Security: Presidency Faults The Economist, Defends Buhari’s Administration

  The presidency has faulted an article by The Economist, saying no government has squarely tackled insecurity in the country like the President Muhammadu Buhari … Continue reading Security: Presidency Faults The Economist, Defends Buhari’s Administration


File photo: The Senior Special Assistant to the President on Media and Publicity, Garba Shehu, speaks on the security challenges in the country on August 25, 2020.
The Senior Special Assistant to the President on Media and Publicity, Garba Shehu, speaks on the security challenges in the country on August 25, 2020.

 

The presidency has faulted an article by The Economist, saying no government has squarely tackled insecurity in the country like the President Muhammadu Buhari administration. 

In a recent publication, the UK-based media outfit criticised the Federal Government’s approach to addressing Nigeria’s security challenges, accusing it of being lackadaisical.

But in a statement on Sunday, presidential spokesman Garba Shehu said no government has invested more in securing the country than the present government.

“The Buhari administration has sought to push back terrorism which has been a threat for more than two decades since the first emergence of Boko Haram. It is only the Buhari administration that has now sought to intervene against the kidnapping and banditry that has been a simmering threat for far longer,” Garba Shehu added.

“It is only this President’s government which has taken on IPOB, the violent terrorist group which bombs police stations and offices of security agencies, while also threatening those who break their Monday-sit-ins whilst claiming the mantle of forebears who half a century ago fought a civil war. And it is only the Buhari leadership which has sought – ever, in over one hundred years – to identify the root causes of the herder-farmer clashes and find durable solutions.”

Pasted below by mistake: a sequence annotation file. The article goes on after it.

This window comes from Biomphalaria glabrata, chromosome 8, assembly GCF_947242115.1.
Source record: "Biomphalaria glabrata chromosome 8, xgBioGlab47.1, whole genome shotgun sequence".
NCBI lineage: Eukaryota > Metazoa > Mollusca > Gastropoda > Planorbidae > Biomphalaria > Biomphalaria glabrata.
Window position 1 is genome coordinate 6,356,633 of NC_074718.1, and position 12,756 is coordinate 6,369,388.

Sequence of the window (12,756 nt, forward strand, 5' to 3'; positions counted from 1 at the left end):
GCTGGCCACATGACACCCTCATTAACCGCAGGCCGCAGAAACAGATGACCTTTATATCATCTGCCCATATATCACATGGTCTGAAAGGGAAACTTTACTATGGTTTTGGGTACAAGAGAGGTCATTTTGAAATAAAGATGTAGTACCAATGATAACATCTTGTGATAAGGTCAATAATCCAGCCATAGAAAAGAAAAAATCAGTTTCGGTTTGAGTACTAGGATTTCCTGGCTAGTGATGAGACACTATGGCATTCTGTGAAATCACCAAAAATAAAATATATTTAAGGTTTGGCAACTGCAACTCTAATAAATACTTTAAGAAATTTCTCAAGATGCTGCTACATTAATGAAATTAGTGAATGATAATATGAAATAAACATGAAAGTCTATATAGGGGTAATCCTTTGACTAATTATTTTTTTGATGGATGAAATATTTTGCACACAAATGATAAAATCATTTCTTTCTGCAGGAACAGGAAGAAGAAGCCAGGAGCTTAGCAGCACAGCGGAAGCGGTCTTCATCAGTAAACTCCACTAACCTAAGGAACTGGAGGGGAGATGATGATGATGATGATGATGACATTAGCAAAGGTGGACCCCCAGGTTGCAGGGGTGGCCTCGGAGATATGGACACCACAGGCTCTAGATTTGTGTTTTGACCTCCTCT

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‘No Different To Boko Haram’

A file photo of guns retrieved from bandits used to illustrate the story

 

He equally likened bandits to Boko Haram insurgents, saying both groups are no different from each other.

“The Economist opinionated and reported on banditry and kidnapping in the North-West. While this has been simmering for generations, it is the newest of the organized threats Nigeria faces to her stability,” the presidential spokesman added.

“But this too the Economist inaccurately described: ‘bandits’ who have the resources and technology to shoot down a military fighter jet are not bandits at all – but rather highly organised crime syndicates with huge resources and weaponry. Yet they are essentially no different to Boko Haram in this regard who are now cornered. It will take time, but the President is unwavering in his determination to collapse this challenge to public order.”

Garba’s comments add to the debate over whether bandits who have been attacking states in the northern region killing and kidnapping citizens and raping women and girls should be branded as terrorists.

Several high-profile personalities including lawmakers, and governors had in the past called on President Buhari to designate the bandits as terrorists.

They argue that bandits and terrorists are no different in their mode of operation, and based on the damages inflicted on Nigerians, they should be branded as terrorists.

“I would like to echo the same sentiment and ask honourable colleagues to join the Senate in urging Mr President to declare bandits and their sponsors as terrorists,” the Chairman of the House Committee on Defence, Babajimi Benson, said during plenary at the House of Representatives late September.

“This will underline the determination of the government to combat the wave of criminality and murders conducted by bandits all over the country.”